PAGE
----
Expanding my web presence
I don’t like spiders. Or, rather, I’m capable of much faster movement and louder screeches when surprised by a spider. I don’t remember feeling afraid of spiders as a kid. But I have a distinct memory of being at a zoo or science center … the kind of place that had a room full of bugs … when one of the young men in the group decided it would be funny to talk up how scary spiders are and give me a jump scare every time I got my face close enough to the glass to see one clearly. Next thing I knew, every spider I saw thereafter freaked me out.
For most of my adult life I have been able to calmly get intruding spiders into a cup with a piece of paper slid over the top, and deposit them outside, rather than smooshing them. Occasionally, I’ll see a wolf spider in my basement big enough that I have a distanced conversation with it.
“OK, I’m gonna leave you alone. You just go back out to the garage now. I don’t want to see you here when I come back. Please.”
That usually works. Sometimes I’ll point the cat toward the spider. He’s no help. They might be in this together.
But this summer, I’ve been occasionally house-sitting for someone whose menagerie includes a tarantula. I was told she did not need to be fed frequently. All I had to do was work up the courage to keep her water tray filled. Once I figure out I could do that without lifting the lid off her enclosure, I was only a little shaky.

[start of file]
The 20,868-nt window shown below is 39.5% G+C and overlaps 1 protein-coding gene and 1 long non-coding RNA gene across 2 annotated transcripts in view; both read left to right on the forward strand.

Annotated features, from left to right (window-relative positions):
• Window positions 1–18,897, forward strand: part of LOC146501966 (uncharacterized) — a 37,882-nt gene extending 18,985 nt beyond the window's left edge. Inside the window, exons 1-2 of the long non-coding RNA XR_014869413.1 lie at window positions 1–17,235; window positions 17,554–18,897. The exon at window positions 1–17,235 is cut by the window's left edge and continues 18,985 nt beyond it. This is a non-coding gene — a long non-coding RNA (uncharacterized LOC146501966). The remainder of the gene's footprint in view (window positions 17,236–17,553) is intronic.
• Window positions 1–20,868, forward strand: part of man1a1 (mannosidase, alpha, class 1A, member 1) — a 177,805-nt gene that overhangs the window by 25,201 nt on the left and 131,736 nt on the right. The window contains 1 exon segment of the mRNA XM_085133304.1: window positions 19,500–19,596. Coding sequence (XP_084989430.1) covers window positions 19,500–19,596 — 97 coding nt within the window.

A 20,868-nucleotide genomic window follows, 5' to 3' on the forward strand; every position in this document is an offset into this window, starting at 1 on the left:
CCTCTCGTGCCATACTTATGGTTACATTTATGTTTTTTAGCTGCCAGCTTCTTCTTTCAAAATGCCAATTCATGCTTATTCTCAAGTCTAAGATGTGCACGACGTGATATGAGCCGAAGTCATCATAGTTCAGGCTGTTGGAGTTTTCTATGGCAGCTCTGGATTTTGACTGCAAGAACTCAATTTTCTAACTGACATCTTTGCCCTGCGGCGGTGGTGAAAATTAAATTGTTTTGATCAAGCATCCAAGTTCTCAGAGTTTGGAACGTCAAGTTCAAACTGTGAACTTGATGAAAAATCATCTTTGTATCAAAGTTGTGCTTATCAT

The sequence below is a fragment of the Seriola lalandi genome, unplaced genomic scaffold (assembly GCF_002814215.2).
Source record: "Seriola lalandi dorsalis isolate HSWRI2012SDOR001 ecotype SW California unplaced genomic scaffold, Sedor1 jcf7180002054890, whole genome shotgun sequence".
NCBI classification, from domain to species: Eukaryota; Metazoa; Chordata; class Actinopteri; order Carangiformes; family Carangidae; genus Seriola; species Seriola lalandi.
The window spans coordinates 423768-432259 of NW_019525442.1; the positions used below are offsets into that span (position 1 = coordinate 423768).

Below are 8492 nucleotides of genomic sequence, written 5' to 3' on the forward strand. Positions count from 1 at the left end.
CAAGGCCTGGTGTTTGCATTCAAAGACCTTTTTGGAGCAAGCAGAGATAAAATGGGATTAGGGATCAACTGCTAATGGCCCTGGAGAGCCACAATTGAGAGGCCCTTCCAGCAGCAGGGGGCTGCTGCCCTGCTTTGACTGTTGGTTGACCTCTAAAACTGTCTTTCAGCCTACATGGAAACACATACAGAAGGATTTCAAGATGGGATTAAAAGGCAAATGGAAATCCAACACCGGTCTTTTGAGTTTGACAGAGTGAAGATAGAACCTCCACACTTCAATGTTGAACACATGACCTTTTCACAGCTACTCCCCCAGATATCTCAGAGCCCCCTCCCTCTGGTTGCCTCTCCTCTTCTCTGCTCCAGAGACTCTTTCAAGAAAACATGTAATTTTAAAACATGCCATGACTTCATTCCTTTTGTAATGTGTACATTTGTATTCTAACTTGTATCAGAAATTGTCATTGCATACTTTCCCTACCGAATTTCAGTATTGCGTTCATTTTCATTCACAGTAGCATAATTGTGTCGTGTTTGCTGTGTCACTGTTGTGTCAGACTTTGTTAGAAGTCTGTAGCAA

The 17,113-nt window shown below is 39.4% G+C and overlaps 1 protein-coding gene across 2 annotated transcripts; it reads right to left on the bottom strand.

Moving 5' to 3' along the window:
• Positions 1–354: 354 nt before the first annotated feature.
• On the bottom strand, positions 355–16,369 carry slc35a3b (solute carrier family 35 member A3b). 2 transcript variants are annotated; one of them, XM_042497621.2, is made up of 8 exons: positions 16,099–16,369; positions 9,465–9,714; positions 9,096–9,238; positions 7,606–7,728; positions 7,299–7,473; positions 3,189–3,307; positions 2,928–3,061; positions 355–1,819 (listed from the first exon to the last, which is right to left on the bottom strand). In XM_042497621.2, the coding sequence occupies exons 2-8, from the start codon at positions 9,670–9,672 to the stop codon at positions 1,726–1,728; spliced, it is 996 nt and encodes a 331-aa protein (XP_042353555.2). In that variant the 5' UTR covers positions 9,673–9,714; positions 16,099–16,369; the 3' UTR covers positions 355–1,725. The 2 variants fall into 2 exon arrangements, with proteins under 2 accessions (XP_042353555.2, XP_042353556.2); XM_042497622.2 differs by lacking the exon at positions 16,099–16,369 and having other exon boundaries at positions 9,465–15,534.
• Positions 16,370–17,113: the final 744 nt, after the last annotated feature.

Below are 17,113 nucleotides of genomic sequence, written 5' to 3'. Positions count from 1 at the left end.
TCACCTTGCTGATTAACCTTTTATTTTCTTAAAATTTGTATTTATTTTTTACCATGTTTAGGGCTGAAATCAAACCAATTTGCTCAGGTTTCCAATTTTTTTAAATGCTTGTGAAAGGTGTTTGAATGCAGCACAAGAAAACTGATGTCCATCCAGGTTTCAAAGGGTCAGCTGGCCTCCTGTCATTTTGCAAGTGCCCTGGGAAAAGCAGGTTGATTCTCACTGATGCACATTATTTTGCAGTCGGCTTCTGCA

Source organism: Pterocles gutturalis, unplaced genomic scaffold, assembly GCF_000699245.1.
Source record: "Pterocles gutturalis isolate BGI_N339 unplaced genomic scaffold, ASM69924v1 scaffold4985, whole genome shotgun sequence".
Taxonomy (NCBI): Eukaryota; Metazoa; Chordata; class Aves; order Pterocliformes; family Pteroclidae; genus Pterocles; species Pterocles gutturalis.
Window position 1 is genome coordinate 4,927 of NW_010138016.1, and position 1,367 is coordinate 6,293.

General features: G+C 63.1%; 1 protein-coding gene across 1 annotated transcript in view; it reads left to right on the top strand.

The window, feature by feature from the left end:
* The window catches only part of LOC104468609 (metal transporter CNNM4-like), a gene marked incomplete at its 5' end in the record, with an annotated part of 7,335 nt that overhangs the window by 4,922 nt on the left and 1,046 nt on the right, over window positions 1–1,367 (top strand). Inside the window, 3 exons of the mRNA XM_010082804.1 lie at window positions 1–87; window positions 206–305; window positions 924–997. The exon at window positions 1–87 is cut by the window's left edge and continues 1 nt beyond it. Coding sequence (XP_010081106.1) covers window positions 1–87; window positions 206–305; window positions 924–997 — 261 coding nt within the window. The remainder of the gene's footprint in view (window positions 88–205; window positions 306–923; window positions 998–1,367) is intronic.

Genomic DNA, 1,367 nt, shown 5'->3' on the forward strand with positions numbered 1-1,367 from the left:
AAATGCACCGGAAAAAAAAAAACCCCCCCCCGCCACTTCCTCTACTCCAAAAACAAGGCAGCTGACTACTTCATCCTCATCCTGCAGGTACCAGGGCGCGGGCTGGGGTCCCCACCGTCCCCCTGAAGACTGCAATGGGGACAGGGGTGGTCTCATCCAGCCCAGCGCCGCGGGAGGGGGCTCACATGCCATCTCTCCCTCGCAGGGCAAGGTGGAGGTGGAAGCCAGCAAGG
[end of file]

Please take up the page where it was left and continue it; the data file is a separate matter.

Then came feeding time. She needed crickets. I had to go purchase a bag of crickets — and you can’t pour those in through the screened lid. So, more talking to the spider.
“Just stay over there. Don’t move. If you stay in your corner, we’re good. Please.”
After a few weeks of occasional visits, I realized I was less shaky when refilling the water; and even said “hello” toward the enclosure on my way in.
Meanwhile, at home, I opened the linen closet one evening to find a wolf spider staring back at me from atop a stack of towels. I slammed the door. But then I thought it wouldn’t do me much good if I was worried that every time I needed a towel I might be reaching in toward a spider.
Every technique I tried failed. Every towel I moved, this thing skittered onto the next one. I was down to the bare shelf with a spider sitting on it. In the end, I got it into a cup and relatively hoisted it out into the backyard. Victory!
While piling the towels back into the closet, I realized I hadn’t cried or considered burning the house down … Hm. Strange.
Recently, the owner of the tarantula said he was considering downsizing his collection. I don’t know what got into me, I really don’t, but I said I would take the spider. That’s when he said she could live another 10-15 years. Hoo boy.
But, I was all in at this point. I started researching her species, figuring out how to make her enclosure as comfortable as possible. They like to burrow, stay warm, have regular meals … and if they’re content, they’ll rearrange things in their enclosure to suit their mood. This particular species does not like to be handled. (And, I am very much OK with that).
Oh, and if I was foolish enough to put a male in with her, she’d eat him.
The more I learned, the more I found I am actually looking forward to the day the tarantula is brought over. I’ve got a shelf cleared for her and everything. A little exposure, familiarity and education and I’ve found that phobia planted many years ago by someone who, for whatever reason, wanted me to be afraid is actually shifting to fondness.
Who’d have thought?
Imagine what else could change with a little open-minded listening and learning, The possibilities are endless.
Christina Myer is executive editor of The Parkersburg News and Sentinel. She can be reached via e-mail at firstname.lastname@example.org.